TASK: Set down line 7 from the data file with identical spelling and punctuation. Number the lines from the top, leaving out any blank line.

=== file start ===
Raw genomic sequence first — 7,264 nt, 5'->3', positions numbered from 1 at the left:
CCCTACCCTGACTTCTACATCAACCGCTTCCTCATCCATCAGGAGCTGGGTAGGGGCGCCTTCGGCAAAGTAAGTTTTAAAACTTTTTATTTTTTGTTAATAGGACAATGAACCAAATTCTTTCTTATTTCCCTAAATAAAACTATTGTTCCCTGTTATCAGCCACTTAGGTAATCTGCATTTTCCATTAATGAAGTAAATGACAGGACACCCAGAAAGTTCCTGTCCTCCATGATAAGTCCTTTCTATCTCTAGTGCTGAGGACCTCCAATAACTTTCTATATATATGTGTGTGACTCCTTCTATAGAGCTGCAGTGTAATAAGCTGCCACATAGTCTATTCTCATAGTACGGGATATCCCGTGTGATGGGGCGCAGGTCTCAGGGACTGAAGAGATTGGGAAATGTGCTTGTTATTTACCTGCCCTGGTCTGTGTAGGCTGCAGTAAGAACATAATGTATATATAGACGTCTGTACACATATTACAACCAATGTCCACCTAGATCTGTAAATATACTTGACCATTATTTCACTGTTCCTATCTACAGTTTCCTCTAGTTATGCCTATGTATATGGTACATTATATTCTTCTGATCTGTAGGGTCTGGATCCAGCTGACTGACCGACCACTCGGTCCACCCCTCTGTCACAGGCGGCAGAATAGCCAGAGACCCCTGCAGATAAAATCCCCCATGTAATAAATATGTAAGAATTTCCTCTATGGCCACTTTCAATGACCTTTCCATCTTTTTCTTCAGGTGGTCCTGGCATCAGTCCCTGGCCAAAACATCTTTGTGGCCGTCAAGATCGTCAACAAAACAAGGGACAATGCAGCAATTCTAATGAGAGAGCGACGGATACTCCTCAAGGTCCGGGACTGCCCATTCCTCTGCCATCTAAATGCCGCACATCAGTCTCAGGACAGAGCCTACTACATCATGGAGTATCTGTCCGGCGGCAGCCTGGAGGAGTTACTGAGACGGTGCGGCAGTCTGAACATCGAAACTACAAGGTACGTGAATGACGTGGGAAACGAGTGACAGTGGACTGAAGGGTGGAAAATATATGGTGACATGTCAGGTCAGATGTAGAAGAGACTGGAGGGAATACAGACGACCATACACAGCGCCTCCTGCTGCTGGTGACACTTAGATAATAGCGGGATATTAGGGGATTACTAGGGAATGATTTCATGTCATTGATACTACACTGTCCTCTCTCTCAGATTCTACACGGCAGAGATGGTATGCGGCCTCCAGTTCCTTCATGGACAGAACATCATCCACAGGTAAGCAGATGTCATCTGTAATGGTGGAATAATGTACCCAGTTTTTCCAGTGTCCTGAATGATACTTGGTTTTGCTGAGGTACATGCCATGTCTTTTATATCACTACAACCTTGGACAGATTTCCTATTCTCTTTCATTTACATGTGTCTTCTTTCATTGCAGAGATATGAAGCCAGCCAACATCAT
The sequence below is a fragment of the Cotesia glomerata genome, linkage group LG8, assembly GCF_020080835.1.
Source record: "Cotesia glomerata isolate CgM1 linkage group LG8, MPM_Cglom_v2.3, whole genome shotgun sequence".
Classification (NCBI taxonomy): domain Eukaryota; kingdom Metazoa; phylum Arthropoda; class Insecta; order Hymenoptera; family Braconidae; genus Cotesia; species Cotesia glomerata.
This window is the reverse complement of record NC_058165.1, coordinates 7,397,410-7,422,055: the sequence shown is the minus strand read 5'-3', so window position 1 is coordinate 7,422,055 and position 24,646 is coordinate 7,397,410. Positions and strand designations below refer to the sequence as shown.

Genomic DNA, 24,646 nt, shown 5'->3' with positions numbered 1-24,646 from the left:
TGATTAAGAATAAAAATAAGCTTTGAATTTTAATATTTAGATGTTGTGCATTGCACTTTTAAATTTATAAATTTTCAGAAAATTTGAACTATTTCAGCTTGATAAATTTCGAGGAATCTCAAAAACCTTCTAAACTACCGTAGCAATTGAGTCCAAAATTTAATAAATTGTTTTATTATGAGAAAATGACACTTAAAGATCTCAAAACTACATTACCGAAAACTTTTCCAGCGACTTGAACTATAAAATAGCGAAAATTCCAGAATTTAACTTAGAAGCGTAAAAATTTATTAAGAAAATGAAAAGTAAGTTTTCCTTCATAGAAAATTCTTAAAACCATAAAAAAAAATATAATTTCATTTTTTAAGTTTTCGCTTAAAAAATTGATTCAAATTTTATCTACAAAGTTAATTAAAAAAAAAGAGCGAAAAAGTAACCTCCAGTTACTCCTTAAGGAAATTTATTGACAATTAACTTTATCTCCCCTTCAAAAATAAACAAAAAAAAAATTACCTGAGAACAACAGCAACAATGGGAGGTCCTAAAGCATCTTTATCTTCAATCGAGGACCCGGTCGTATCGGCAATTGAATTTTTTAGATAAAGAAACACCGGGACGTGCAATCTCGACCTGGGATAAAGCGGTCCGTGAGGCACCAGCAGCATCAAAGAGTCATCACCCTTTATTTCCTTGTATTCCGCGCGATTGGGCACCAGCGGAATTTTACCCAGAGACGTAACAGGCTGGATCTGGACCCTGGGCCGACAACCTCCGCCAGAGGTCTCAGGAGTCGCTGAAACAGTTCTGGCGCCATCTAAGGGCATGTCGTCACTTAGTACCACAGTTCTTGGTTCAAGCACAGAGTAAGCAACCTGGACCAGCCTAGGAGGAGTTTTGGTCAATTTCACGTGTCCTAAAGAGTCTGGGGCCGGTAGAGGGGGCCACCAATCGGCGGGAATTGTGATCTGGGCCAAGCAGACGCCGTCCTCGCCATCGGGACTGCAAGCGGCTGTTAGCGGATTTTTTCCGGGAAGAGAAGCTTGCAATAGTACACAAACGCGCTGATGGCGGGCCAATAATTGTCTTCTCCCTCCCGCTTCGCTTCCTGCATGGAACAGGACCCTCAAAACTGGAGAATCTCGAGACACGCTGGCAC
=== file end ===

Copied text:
Genomic DNA, 24,646 nt, shown 5'->3' with positions numbered 1-24,646 from the left: